Many questions are left unanswered. Why is it possible to generalize from so few examples and so many parameters? Why is stochastic gradient descent so effective at finding useful functions compared to other optimization methods? How large is the set of all good solutions to a problem? Are good solutions related to each other in some way? What are the relationships between architectural features and inductive bias that can improve generalization? The answers to these questions will help us design better network architectures and more efficient learning algorithms.


In his essay “The Unreasonable Effectiveness of Mathematics in the Natural Sciences,” Eugene Wigner marveled that the mathematical structure of a physical theory often reveals deep insights into that theory that lead to empirical predictions (38).


Not only in AI...

38  E. P. WignerThe unreasonable effectiveness of mathematics in the natural sciences. Richard Courant lecture in mathematical sciences delivered at New York University, May 11, 1959Commun. Pure Appl. Math. 13114 (1960):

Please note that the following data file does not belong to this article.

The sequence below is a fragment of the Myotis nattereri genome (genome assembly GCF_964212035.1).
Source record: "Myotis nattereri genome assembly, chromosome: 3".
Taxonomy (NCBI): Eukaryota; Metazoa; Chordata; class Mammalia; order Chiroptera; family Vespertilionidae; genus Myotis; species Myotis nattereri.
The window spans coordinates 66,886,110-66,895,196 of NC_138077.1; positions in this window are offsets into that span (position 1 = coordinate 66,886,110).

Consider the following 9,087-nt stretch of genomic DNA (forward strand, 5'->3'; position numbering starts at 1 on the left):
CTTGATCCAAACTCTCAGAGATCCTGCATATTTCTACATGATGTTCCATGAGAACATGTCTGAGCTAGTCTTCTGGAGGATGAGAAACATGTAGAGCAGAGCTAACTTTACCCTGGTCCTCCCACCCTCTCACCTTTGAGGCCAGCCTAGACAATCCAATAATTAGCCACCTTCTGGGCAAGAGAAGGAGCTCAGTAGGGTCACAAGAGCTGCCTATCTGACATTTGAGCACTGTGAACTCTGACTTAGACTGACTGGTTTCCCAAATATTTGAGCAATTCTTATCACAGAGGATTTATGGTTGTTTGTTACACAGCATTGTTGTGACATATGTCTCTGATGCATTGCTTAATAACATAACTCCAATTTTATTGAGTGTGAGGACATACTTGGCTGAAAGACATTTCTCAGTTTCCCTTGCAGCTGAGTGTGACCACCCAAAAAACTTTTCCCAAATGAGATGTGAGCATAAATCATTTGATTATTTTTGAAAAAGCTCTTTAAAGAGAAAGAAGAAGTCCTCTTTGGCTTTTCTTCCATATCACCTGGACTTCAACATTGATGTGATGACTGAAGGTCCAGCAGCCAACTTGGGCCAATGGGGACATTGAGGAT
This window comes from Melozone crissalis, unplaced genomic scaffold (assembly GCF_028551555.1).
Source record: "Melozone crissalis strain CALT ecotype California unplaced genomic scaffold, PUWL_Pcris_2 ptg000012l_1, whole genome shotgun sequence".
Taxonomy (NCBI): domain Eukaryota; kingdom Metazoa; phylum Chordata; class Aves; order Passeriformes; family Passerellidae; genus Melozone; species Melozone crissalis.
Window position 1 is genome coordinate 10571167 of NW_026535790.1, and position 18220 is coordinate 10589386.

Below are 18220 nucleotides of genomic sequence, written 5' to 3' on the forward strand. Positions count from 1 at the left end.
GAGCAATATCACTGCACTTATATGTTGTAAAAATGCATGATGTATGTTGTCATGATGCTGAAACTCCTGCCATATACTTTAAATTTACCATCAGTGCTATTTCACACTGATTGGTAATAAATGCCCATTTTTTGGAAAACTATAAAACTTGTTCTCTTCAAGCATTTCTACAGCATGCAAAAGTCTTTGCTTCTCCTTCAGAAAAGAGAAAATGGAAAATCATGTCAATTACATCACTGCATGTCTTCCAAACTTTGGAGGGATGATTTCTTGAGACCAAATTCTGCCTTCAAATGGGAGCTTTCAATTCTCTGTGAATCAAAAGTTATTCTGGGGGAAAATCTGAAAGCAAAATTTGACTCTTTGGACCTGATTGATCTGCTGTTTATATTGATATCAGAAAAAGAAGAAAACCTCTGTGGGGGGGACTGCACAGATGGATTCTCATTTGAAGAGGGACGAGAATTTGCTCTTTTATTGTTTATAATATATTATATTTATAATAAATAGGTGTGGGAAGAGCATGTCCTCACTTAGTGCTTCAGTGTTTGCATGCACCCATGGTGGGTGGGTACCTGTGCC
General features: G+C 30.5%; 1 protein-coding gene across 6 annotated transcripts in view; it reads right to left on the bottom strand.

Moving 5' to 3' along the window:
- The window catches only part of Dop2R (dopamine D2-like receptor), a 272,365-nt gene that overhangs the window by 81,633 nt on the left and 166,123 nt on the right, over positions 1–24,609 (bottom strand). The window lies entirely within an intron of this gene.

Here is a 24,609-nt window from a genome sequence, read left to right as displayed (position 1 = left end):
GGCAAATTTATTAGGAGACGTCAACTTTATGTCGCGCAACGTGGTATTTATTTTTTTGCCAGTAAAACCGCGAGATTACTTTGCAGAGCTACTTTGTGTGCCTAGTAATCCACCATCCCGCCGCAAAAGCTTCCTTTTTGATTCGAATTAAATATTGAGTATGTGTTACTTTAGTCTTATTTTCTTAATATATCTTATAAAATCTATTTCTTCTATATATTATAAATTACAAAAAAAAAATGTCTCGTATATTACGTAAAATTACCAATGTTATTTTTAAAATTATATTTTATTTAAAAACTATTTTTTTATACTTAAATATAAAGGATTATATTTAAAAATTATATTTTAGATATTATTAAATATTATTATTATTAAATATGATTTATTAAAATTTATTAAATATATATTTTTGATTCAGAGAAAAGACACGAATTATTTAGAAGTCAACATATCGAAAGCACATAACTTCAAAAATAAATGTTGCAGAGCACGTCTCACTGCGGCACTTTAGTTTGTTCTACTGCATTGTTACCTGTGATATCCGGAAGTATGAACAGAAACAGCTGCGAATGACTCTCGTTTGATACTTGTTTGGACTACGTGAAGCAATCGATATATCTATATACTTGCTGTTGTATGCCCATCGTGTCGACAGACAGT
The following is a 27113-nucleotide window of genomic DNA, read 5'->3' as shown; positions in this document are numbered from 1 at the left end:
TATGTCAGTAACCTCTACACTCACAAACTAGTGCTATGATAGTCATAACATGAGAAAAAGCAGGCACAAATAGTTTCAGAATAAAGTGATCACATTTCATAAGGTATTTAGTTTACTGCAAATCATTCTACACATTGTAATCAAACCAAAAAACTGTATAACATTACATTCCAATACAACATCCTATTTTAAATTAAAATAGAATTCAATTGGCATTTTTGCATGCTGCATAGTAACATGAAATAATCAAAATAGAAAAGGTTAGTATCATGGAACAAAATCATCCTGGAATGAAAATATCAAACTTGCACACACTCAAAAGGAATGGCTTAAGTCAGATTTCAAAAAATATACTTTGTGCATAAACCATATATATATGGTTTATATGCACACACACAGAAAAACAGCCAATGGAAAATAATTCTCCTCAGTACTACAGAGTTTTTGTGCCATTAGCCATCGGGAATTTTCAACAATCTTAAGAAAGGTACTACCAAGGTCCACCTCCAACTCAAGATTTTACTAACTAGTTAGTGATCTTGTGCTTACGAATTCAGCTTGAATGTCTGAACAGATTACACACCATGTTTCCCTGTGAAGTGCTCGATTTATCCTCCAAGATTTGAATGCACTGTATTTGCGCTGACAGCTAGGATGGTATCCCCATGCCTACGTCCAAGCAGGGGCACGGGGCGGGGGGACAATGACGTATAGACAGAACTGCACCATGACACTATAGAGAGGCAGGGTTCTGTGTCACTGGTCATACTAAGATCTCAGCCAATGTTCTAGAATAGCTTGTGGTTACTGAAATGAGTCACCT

The first example is the oft quoted one of planetary motion. The laws of falling bodies became rather well established as a result of experiments carried out principally in Italy. These experiments could not be very accurate in the sense in which we understand accuracy today partly because of the effect of air resistance and partly because of the impossibility, at that time, to measure short time intervals. Nevertheless, it is not surprising that as a result of their studies, the Italian natural scientists acquired a familiarity with the ways in which objects travel through the atmosphere. It was Newton who then brought the law of freely falling objects into relation with the motion of the moon, noted that the parabola of the thrown rock’s path on the earth, and the circle of the moon’s path in the sky, are particular cases of the same mathematical object of an ellipse and postulated the universal law of gravitation, on the basis of a single, and at that time very approximate, numerical coincidence. Philosophically, the law of gravitation as formulated by Newton was repugnant to his time and to himself. Empirically, it was based on very scanty observations. The mathematical language in which it was formulated contained the concept of a second derivative and those of us who have tried to draw an osculating circle to a curve know that the second derivative is not a very immediate concept. The law of gravity which Newton reluctantly established and which he could verify with an accuracy of about 4 % has proved to be accurate to less than a ten thousandth of a per cent and became so closely associated with the idea of absolute accuracy that only recently did physicists become again bold enough to inquire into the limitations of its accuracy.[...] Certainly, the example of Newton’s law, quoted over and over again, must be mentioned first as a monumental example of a law, formulated in terms which appear simple to the mathematician, which has proved accurate beyond all reasonable expectation. Let us just recapitulate our thesis on this example: first, the law, particularly since a second derivative appears in it, is simple only to the mathematician, not to common sense or to non-mathematically-minded freshmen; second, it is a conditional law of very limited scope. It explains nothing about the earth which attracts Galileo’s rocks, or about the circular form of the moon’s orbit, or about the planets of the sun. The explanation of these initial conditions is left to the geologist and the astronomer, and they have a hard time with them.